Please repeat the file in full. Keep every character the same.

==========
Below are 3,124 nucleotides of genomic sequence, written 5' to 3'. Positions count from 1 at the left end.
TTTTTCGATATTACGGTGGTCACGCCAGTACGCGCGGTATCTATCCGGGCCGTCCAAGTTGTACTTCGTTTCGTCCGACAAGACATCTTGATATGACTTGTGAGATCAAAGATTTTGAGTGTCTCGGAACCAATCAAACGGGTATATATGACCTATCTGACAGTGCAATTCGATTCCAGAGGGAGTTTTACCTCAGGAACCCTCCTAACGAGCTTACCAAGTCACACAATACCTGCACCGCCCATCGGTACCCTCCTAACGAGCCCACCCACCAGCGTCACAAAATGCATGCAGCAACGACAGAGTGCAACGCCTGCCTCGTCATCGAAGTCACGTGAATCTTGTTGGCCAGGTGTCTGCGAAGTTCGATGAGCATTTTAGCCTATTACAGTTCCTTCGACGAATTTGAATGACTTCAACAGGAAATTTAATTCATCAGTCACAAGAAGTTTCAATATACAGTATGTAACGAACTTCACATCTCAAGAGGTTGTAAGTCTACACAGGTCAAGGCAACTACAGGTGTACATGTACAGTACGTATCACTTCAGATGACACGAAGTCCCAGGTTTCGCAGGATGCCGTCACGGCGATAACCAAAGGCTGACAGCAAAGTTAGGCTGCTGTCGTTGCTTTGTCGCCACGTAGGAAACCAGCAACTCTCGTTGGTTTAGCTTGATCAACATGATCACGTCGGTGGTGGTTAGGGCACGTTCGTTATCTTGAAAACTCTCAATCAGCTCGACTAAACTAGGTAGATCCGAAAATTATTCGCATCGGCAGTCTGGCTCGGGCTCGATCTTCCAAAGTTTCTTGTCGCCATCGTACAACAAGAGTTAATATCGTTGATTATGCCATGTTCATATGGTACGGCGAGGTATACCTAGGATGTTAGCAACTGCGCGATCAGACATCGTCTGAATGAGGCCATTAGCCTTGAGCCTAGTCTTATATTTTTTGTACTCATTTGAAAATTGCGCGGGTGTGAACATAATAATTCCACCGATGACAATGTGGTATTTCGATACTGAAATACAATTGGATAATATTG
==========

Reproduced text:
Below are 3,124 nucleotides of genomic sequence, written 5' to 3'. Positions count from 1 at the left end.
TTTTTCGATATTACGGTGGTCACGCCAGTACGCGCGGTATCTATCCGGGCCGTCCAAGTTGTACTTCGTTTCGTCCGACAAGACATCTTGATATGACTTGTGAGATCAAAGATTTTGAGTGTCTCGGAACCAATCAAACGGGTATATATGACCTATCTGACAGTGCAATTCGATTCCAGAGGGAGTTTTACCTCAGGAACCCTCCTAACGAGCTTACCAAGTCACACAATACCTGCACCGCCCATCGGTACCCTCCTAACGAGCCCACCCACCAGCGTCACAAAATGCATGCAGCAACGACAGAGTGCAACGCCTGCCTCGTCATCGAAGTCACGTGAATCTTGTTGGCCAGGTGTCTGCGAAGTTCGATGAGCATTTTAGCCTATTACAGTTCCTTCGACGAATTTGAATGACTTCAACAGGAAATTTAATTCATCAGTCACAAGAAGTTTCAATATACAGTATGTAACGAACTTCACATCTCAAGAGGTTGTAAGTCTACACAGGTCAAGGCAACTACAGGTGTACATGTACAGTACGTATCACTTCAGATGACACGAAGTCCCAGGTTTCGCAGGATGCCGTCACGGCGATAACCAAAGGCTGACAGCAAAGTTAGGCTGCTGTCGTTGCTTTGTCGCCACGTAGGAAACCAGCAACTCTCGTTGGTTTAGCTTGATCAACATGATCACGTCGGTGGTGGTTAGGGCACGTTCGTTATCTTGAAAACTCTCAATCAGCTCGACTAAACTAGGTAGATCCGAAAATTATTCGCATCGGCAGTCTGGCTCGGGCTCGATCTTCCAAAGTTTCTTGTCGCCATCGTACAACAAGAGTTAATATCGTTGATTATGCCATGTTCATATGGTACGGCGAGGTATACCTAGGATGTTAGCAACTGCGCGATCAGACATCGTCTGAATGAGGCCATTAGCCTTGAGCCTAGTCTTATATTTTTTGTACTCATTTGAAAATTGCGCGGGTGTGAACATAATAATTCCACCGATGACAATGTGGTATTTCGATACTGAAATACAATTGGATAATATTG